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The case for a duty of development assistance

A cash transfer recipient in Kenya, in front of the house he built with the money, in 2014. Photo: GiveDirectly.

The New Statesman journalist Stephen Bush recently predicted that, having achieved their life-long dream of taking Britain out of the EU, the right-wing press’s next target will be DfiD and Britain’s commitment to foreign aid.

The Daily Mail, in particular, have already sharpened their knives. One day they rail about British tax-payer money going to expensive middle-men and consultants. The next, they’re up in arms about in the developing world. Never mind that this form of aid – with no strings attached and no stipulations on what the money can or cannot be used for – has been tested by independent experts and shown to provide one of the highest returns on investment, helping the most people at the lowest expense to the British state.

A robust defence of development assistance is needed. I intend this post to be the first of a number in 2017, arguing for Britain and other developed countries to spend at least the 0.7% of GDP, which has been internationally agreed upon, on development assistance. (Britain is currently one of only six countries to do so, alongside the Netherlands Denmark, Luxembourg, Norway and Sweden).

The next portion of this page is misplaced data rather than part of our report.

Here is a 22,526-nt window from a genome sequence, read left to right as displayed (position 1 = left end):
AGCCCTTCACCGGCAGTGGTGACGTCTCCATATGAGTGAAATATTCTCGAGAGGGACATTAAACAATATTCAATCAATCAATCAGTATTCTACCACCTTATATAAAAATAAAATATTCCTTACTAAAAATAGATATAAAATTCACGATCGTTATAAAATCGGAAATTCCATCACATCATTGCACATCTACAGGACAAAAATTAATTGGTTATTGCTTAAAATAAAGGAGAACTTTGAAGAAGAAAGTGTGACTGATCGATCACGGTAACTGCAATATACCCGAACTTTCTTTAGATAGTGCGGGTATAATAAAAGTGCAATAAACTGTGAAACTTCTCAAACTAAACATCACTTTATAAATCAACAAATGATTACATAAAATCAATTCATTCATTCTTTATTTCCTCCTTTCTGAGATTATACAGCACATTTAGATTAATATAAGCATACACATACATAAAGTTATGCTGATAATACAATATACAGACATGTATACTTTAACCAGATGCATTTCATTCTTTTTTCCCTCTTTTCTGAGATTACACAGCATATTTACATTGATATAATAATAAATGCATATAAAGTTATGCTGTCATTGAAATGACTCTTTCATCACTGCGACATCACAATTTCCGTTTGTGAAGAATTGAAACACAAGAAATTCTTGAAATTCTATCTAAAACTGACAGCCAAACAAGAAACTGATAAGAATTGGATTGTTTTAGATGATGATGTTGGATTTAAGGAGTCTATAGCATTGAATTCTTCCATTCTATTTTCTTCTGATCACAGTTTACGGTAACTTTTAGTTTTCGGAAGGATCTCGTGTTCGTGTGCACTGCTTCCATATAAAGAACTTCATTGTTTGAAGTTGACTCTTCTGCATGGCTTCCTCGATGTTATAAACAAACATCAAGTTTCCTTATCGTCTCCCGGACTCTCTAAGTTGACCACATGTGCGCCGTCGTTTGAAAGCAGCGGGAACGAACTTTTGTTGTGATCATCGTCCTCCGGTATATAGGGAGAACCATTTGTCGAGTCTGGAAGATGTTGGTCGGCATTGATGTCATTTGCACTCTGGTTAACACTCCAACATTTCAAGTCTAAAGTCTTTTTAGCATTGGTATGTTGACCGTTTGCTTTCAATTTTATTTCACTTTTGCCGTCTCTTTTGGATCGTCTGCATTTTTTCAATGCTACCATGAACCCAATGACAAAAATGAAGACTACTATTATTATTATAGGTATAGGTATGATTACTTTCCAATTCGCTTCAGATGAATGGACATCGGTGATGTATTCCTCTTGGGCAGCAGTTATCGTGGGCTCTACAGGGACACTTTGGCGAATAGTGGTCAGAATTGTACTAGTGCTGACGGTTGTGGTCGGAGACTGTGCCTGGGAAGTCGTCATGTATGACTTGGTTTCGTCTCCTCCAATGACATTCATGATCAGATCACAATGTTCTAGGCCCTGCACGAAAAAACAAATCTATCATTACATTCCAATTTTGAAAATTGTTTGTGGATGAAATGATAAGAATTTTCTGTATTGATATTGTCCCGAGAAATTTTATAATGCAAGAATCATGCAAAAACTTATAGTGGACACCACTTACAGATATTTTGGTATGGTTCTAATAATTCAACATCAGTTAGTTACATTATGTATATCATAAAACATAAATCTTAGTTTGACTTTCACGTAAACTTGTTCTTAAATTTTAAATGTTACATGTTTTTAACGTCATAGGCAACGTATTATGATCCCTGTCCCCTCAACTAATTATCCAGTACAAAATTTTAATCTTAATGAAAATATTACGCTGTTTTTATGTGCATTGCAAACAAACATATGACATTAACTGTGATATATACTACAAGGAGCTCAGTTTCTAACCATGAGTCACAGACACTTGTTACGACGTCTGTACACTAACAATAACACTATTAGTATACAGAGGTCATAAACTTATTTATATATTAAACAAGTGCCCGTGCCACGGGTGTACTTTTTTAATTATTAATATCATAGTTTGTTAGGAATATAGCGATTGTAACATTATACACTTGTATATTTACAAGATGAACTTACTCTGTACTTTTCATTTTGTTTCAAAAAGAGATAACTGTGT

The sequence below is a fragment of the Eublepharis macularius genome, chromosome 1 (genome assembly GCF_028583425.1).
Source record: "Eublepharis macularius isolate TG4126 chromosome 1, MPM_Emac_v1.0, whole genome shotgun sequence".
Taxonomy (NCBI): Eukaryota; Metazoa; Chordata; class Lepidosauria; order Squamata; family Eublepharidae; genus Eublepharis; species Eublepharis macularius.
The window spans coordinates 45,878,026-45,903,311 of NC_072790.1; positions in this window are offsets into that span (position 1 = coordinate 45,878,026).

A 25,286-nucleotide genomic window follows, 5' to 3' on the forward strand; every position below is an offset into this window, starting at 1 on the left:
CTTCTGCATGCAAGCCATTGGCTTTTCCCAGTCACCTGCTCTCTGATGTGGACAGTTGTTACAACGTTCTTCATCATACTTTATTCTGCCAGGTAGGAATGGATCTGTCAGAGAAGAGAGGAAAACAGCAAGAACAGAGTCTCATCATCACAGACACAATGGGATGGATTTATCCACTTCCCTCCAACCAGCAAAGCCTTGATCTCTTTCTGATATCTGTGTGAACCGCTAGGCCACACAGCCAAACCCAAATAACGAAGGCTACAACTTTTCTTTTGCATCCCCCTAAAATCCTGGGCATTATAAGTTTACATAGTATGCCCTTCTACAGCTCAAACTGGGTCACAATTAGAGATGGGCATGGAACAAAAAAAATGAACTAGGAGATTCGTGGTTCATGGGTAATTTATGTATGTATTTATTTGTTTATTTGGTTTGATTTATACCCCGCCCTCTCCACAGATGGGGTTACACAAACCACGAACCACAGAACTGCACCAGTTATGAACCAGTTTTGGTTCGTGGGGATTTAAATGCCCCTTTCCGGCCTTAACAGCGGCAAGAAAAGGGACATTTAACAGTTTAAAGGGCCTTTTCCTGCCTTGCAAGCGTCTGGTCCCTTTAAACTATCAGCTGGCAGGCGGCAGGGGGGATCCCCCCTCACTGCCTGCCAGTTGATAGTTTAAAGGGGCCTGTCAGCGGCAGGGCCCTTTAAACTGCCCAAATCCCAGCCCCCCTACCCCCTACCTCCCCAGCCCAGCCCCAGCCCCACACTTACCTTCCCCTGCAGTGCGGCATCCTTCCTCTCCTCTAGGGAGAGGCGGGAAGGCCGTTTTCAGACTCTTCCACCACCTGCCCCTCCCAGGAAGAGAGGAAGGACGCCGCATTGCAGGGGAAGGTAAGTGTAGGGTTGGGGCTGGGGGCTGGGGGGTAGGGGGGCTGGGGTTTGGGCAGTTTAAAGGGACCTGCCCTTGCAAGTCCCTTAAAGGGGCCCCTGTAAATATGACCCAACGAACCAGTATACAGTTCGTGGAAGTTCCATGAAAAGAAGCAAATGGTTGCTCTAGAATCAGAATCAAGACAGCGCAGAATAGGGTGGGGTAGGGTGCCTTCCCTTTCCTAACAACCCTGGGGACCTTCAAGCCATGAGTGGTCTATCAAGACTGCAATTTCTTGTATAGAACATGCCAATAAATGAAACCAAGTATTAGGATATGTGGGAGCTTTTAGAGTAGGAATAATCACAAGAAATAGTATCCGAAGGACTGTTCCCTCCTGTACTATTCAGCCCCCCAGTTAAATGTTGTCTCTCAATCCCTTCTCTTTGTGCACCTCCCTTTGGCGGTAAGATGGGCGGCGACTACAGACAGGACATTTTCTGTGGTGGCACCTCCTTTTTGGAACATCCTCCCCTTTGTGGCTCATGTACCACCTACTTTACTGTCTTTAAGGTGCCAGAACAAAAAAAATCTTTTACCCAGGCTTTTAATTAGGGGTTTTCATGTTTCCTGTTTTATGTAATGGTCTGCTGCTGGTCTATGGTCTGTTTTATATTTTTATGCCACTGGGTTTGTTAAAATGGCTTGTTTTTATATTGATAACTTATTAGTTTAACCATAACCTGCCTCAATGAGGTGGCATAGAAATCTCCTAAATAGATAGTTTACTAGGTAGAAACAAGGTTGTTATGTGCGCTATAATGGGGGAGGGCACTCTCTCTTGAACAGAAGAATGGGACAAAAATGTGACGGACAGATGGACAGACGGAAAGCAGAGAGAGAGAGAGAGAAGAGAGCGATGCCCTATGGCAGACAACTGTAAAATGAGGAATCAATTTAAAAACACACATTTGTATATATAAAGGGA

This post will tackle the question of why we have a duty to help non-citizens in the first place. Whether development assistance is an effective way of doing so will be the topic of the next, at a later date.

Why do we have an obligation to assist others?

One possible reason is because we are responsible for their lack of development. Through empire and, later, the Western-dominated modern international order – so the argument goes – we have systematically stolen the wealth of African, Asian and South American countries, ripped up existing political systems, and re-drawn borders with no concern for existing cultural and political divisions, thereby laying the groundwork for decades of poverty.